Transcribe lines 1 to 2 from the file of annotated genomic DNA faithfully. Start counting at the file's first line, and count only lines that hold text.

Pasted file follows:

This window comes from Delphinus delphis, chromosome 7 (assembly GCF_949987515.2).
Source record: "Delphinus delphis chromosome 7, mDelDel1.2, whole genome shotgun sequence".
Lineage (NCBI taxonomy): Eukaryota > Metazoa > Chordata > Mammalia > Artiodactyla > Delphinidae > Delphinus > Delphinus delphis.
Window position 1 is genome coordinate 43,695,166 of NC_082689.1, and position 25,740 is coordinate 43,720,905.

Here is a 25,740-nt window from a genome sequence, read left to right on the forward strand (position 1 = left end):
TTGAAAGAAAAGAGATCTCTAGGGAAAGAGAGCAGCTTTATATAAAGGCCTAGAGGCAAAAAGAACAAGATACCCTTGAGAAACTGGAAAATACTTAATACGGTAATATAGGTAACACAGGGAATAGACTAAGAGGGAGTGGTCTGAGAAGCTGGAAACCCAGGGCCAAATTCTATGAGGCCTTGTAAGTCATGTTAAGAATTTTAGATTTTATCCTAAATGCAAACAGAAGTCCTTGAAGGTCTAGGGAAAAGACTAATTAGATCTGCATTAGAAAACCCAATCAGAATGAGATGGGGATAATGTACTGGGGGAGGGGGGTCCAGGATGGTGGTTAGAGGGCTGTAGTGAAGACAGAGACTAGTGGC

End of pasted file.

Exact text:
This window comes from Delphinus delphis, chromosome 7 (assembly GCF_949987515.2).
Source record: "Delphinus delphis chromosome 7, mDelDel1.2, whole genome shotgun sequence".